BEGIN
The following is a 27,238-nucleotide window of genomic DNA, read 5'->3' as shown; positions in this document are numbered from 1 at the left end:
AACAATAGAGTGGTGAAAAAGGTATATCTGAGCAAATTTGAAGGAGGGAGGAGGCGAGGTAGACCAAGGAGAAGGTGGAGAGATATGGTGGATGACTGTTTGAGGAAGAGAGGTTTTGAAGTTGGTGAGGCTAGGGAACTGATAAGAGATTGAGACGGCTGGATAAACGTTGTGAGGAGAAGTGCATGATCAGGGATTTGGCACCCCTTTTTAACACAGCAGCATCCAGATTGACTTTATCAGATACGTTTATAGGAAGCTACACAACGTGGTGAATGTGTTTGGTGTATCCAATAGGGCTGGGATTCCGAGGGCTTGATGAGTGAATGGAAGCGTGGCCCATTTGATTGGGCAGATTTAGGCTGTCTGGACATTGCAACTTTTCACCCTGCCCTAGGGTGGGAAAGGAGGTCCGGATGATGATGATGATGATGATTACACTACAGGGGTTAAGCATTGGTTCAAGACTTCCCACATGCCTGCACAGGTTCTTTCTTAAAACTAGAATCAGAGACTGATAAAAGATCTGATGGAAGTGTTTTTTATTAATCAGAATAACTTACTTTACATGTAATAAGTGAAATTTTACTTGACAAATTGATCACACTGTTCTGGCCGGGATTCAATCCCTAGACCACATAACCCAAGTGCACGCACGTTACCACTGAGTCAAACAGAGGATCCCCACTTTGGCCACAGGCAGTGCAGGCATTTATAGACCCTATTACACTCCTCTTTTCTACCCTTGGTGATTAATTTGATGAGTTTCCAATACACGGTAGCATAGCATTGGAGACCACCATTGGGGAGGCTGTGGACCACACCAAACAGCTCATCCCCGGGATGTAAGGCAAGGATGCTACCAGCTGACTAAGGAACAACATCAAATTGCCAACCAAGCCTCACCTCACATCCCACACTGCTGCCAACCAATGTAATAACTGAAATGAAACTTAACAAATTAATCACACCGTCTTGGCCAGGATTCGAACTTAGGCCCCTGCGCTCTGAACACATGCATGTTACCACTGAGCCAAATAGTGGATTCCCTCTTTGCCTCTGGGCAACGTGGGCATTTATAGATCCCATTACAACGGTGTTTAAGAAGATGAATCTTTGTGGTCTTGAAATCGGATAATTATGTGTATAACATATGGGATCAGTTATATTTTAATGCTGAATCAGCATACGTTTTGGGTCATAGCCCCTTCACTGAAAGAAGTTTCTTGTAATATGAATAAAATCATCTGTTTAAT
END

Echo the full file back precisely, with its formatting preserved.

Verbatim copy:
The following is a 27,238-nucleotide window of genomic DNA, read 5'->3' as shown; positions in this document are numbered from 1 at the left end:
AACAATAGAGTGGTGAAAAAGGTATATCTGAGCAAATTTGAAGGAGGGAGGAGGCGAGGTAGACCAAGGAGAAGGTGGAGAGATATGGTGGATGACTGTTTGAGGAAGAGAGGTTTTGAAGTTGGTGAGGCTAGGGAACTGATAAGAGATTGAGACGGCTGGATAAACGTTGTGAGGAGAAGTGCATGATCAGGGATTTGGCACCCCTTTTTAACACAGCAGCATCCAGATTGACTTTATCAGATACGTTTATAGGAAGCTACACAACGTGGTGAATGTGTTTGGTGTATCCAATAGGGCTGGGATTCCGAGGGCTTGATGAGTGAATGGAAGCGTGGCCCATTTGATTGGGCAGATTTAGGCTGTCTGGACATTGCAACTTTTCACCCTGCCCTAGGGTGGGAAAGGAGGTCCGGATGATGATGATGATGATGATTACACTACAGGGGTTAAGCATTGGTTCAAGACTTCCCACATGCCTGCACAGGTTCTTTCTTAAAACTAGAATCAGAGACTGATAAAAGATCTGATGGAAGTGTTTTTTATTAATCAGAATAACTTACTTTACATGTAATAAGTGAAATTTTACTTGACAAATTGATCACACTGTTCTGGCCGGGATTCAATCCCTAGACCACATAACCCAAGTGCACGCACGTTACCACTGAGTCAAACAGAGGATCCCCACTTTGGCCACAGGCAGTGCAGGCATTTATAGACCCTATTACACTCCTCTTTTCTACCCTTGGTGATTAATTTGATGAGTTTCCAATACACGGTAGCATAGCATTGGAGACCACCATTGGGGAGGCTGTGGACCACACCAAACAGCTCATCCCCGGGATGTAAGGCAAGGATGCTACCAGCTGACTAAGGAACAACATCAAATTGCCAACCAAGCCTCACCTCACATCCCACACTGCTGCCAACCAATGTAATAACTGAAATGAAACTTAACAAATTAATCACACCGTCTTGGCCAGGATTCGAACTTAGGCCCCTGCGCTCTGAACACATGCATGTTACCACTGAGCCAAATAGTGGATTCCCTCTTTGCCTCTGGGCAACGTGGGCATTTATAGATCCCATTACAACGGTGTTTAAGAAGATGAATCTTTGTGGTCTTGAAATCGGATAATTATGTGTATAACATATGGGATCAGTTATATTTTAATGCTGAATCAGCATACGTTTTGGGTCATAGCCCCTTCACTGAAAGAAGTTTCTTGTAATATGAATAAAATCATCTGTTTAAT